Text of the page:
So the next time someone mentions deviant cultures to you, instead of thinking about motorcycle gangs or survivalist groups, consider the possibility that doing something outside of the norm might actually be better than it.

So you want to be normal?

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About paxus

a funologist, memeticist and revolutionary. Can be found in the vanity bin of Wikipedia and in locations of imminent calamity. buckle up, there is going to be some rough sledding.

13 responses to “Sharing > Recycling – McDonogh Assembly talk”

  1. Sid says :

    A lot of radical sharing goes on in the wider world. Freecycling generates a huge amount of traffic of items being relocated, materials from old windows to toys to cuttings from plants. At my company we are piloting a program to share cars when we are not using them. Since I do all my commuting by bicycling, my car can be made available to people during the week with the benefit for me that I can borrow a car on those rare occasions we need two. You grow your own food but we bike to the farmer’s market and buy our food from local farmers. Your assumptions of how work and life is conducted outside of your world seem tired at times.

    • paxus says :

      Dearest Sid:

      You are to be applauded for your and your companies efforts to embrace sharing. And thus sadly Keena is right, this is not what is happening normally (and thus is definitionally deviant). When we drove back from this speaking gig, we took a wrong turn and ended up in Washington during rush hour. And there we were stuck in downtown traffic with virtually every car with only one person in it, traffic moving incredibly slowly, people honking at each other for not entering intersections (which induces grid lock) so that they can move 50 feet forward. And i would be willing to be bet that the vast majority of these people do this every single day, rather than wait an hour (as we did) for the traffic to clear, rather than take the metro, rather than bike like you do.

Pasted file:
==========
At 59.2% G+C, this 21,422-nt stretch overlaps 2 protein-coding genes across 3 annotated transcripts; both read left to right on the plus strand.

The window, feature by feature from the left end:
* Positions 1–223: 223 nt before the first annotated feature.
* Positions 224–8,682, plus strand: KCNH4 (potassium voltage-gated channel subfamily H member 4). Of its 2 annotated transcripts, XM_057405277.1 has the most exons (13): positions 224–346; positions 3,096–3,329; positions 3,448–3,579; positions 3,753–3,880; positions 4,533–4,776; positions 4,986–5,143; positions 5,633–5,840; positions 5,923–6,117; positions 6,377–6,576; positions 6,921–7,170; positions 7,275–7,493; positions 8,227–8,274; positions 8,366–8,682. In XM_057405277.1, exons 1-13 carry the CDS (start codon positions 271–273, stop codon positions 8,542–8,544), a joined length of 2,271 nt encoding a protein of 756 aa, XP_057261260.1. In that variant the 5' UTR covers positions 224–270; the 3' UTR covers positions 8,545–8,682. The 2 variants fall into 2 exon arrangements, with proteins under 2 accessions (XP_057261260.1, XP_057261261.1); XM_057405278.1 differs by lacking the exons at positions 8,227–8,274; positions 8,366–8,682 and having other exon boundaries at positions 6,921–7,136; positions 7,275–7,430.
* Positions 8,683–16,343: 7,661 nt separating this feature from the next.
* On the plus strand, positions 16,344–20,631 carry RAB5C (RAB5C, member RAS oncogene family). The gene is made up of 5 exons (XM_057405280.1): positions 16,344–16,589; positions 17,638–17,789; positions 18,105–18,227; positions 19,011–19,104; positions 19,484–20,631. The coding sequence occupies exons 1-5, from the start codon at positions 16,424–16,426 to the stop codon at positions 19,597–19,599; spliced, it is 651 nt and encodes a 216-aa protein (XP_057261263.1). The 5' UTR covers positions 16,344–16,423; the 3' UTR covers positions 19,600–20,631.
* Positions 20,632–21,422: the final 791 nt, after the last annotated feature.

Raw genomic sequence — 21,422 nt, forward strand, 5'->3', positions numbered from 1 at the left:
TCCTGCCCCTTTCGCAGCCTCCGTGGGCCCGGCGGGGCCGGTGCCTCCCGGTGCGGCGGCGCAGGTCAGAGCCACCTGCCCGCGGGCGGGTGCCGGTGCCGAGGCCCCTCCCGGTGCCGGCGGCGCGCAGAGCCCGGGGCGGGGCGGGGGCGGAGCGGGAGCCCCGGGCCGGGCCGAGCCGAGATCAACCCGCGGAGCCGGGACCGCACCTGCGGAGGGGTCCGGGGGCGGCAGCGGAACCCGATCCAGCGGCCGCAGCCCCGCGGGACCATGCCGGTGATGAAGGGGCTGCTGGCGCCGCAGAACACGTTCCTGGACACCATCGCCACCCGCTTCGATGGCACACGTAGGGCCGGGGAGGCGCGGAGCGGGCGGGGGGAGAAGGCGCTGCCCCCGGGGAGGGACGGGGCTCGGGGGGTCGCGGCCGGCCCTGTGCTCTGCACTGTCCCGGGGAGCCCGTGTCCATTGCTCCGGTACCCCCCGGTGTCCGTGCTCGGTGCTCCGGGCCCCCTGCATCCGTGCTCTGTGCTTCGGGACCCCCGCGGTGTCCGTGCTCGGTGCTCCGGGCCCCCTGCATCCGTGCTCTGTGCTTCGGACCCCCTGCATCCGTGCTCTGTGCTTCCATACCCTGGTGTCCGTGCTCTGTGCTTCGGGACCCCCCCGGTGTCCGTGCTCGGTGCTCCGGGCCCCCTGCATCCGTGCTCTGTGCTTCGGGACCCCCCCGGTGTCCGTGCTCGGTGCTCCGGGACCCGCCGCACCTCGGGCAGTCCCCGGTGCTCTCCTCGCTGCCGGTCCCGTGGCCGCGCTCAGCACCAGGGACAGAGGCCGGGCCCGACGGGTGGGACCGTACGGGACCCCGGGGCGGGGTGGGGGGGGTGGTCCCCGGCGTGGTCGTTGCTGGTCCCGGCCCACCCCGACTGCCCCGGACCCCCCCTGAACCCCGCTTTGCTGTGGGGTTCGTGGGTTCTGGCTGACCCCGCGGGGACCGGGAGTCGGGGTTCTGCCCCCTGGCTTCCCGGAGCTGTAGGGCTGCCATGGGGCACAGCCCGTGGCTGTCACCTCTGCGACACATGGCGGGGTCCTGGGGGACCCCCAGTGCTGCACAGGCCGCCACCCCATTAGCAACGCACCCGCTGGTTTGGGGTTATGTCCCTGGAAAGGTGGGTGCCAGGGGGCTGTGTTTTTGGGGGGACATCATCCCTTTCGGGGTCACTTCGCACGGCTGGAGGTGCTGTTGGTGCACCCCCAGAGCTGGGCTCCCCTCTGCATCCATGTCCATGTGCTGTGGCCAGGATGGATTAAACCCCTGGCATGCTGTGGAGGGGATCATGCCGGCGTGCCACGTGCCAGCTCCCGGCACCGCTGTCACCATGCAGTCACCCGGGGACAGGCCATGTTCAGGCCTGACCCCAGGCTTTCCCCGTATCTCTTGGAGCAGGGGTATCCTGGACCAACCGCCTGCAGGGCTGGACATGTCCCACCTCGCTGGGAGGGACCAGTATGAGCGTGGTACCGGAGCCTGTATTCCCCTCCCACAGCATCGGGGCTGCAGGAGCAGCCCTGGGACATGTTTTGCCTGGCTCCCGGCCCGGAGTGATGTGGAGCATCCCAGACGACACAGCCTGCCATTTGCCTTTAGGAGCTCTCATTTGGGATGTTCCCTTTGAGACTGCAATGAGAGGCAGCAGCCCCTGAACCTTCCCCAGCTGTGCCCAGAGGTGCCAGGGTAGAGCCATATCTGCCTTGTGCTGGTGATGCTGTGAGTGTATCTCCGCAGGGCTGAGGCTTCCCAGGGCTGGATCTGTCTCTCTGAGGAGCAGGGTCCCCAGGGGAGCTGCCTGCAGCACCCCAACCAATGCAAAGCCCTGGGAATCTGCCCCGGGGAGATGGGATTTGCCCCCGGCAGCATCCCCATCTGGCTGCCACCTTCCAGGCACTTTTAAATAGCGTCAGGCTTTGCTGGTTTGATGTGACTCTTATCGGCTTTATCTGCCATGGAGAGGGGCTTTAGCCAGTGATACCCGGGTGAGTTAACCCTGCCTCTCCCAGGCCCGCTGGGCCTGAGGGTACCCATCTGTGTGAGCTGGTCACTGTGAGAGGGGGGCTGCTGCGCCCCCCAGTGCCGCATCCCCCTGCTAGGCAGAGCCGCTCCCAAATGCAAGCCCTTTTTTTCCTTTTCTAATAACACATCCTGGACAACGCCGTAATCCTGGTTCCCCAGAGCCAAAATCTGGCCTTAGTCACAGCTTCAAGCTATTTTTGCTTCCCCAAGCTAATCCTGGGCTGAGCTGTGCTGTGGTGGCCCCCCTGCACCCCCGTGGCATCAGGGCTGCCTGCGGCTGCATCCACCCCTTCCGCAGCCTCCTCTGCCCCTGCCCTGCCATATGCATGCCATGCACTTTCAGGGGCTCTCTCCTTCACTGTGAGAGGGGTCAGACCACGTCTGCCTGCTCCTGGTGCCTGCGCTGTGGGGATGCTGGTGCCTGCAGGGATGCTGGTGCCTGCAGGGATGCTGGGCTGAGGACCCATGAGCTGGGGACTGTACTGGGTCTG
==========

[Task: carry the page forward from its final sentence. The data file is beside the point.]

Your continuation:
Sorry my critique feels tired to you, my observation is that overall we are not making a lot of progress in terms of addressing these problems in the US. And i am happy to have you point out all the useful counter examples you have.

      Paxus in Cville

  2. Kenna J says :

    Sid, I wish the actions you describe were the norm, but they aren’t. They are deviant.

    I think sharing is a lot more natural than we think it is. I think there are many structures in place that make it hard for us to share, such as insurance and taxes. I’m not a fan of the movement for gay marriage because I don’t think the government has any business recognizing religious institutions for anyone, but maybe its widespread acceptance will be a step toward more people being allowed to share and contracts to share personal finances becoming normative.

    • Sid says :

      Kenna, I’m curious as to why you have appointed yourself the arbiter of what is normal versus what is deviant? Can you support your position that bicycling to the farmer’s market is deviant? Would you consider the zipcar model to be normal or deviant? How about bicycle-sharing programs in DC, France, Holland, and SF?